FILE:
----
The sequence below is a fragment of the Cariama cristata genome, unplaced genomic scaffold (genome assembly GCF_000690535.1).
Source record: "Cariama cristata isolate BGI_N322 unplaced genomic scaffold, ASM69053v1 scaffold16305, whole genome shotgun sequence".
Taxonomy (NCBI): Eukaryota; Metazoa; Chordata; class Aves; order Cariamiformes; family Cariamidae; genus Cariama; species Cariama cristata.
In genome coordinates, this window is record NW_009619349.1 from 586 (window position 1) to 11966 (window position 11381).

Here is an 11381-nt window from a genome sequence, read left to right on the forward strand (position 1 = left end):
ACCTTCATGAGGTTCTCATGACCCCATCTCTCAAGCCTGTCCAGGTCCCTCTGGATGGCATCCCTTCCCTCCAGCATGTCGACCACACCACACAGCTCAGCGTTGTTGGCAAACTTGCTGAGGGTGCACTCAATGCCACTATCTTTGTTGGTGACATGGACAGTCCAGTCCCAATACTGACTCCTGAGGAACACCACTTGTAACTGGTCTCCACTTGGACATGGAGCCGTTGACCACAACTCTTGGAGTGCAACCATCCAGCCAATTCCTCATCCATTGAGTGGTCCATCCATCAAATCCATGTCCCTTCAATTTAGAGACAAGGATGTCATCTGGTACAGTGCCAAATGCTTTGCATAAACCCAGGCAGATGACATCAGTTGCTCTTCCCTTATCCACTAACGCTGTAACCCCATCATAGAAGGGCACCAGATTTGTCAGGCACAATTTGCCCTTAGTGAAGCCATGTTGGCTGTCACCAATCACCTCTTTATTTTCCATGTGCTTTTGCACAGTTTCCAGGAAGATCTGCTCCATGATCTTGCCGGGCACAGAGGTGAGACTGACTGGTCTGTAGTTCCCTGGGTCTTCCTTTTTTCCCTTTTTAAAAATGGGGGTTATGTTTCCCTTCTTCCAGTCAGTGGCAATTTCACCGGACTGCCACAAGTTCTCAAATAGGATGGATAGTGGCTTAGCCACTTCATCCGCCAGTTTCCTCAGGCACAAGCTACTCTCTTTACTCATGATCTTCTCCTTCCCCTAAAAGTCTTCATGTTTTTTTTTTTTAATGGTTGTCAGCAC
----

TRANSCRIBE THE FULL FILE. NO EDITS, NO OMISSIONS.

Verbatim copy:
The sequence below is a fragment of the Cariama cristata genome, unplaced genomic scaffold (genome assembly GCF_000690535.1).
Source record: "Cariama cristata isolate BGI_N322 unplaced genomic scaffold, ASM69053v1 scaffold16305, whole genome shotgun sequence".
Taxonomy (NCBI): Eukaryota; Metazoa; Chordata; class Aves; order Cariamiformes; family Cariamidae; genus Cariama; species Cariama cristata.
In genome coordinates, this window is record NW_009619349.1 from 586 (window position 1) to 11966 (window position 11381).

Here is an 11381-nt window from a genome sequence, read left to right on the forward strand (position 1 = left end):
ACCTTCATGAGGTTCTCATGACCCCATCTCTCAAGCCTGTCCAGGTCCCTCTGGATGGCATCCCTTCCCTCCAGCATGTCGACCACACCACACAGCTCAGCGTTGTTGGCAAACTTGCTGAGGGTGCACTCAATGCCACTATCTTTGTTGGTGACATGGACAGTCCAGTCCCAATACTGACTCCTGAGGAACACCACTTGTAACTGGTCTCCACTTGGACATGGAGCCGTTGACCACAACTCTTGGAGTGCAACCATCCAGCCAATTCCTCATCCATTGAGTGGTCCATCCATCAAATCCATGTCCCTTCAATTTAGAGACAAGGATGTCATCTGGTACAGTGCCAAATGCTTTGCATAAACCCAGGCAGATGACATCAGTTGCTCTTCCCTTATCCACTAACGCTGTAACCCCATCATAGAAGGGCACCAGATTTGTCAGGCACAATTTGCCCTTAGTGAAGCCATGTTGGCTGTCACCAATCACCTCTTTATTTTCCATGTGCTTTTGCACAGTTTCCAGGAAGATCTGCTCCATGATCTTGCCGGGCACAGAGGTGAGACTGACTGGTCTGTAGTTCCCTGGGTCTTCCTTTTTTCCCTTTTTAAAAATGGGGGTTATGTTTCCCTTCTTCCAGTCAGTGGCAATTTCACCGGACTGCCACAAGTTCTCAAATAGGATGGATAGTGGCTTAGCCACTTCATCCGCCAGTTTCCTCAGGCACAAGCTACTCTCTTTACTCATGATCTTCTCCTTCCCCTAAAAGTCTTCATGTTTTTTTTTTTTAATGGTTGTCAGCAC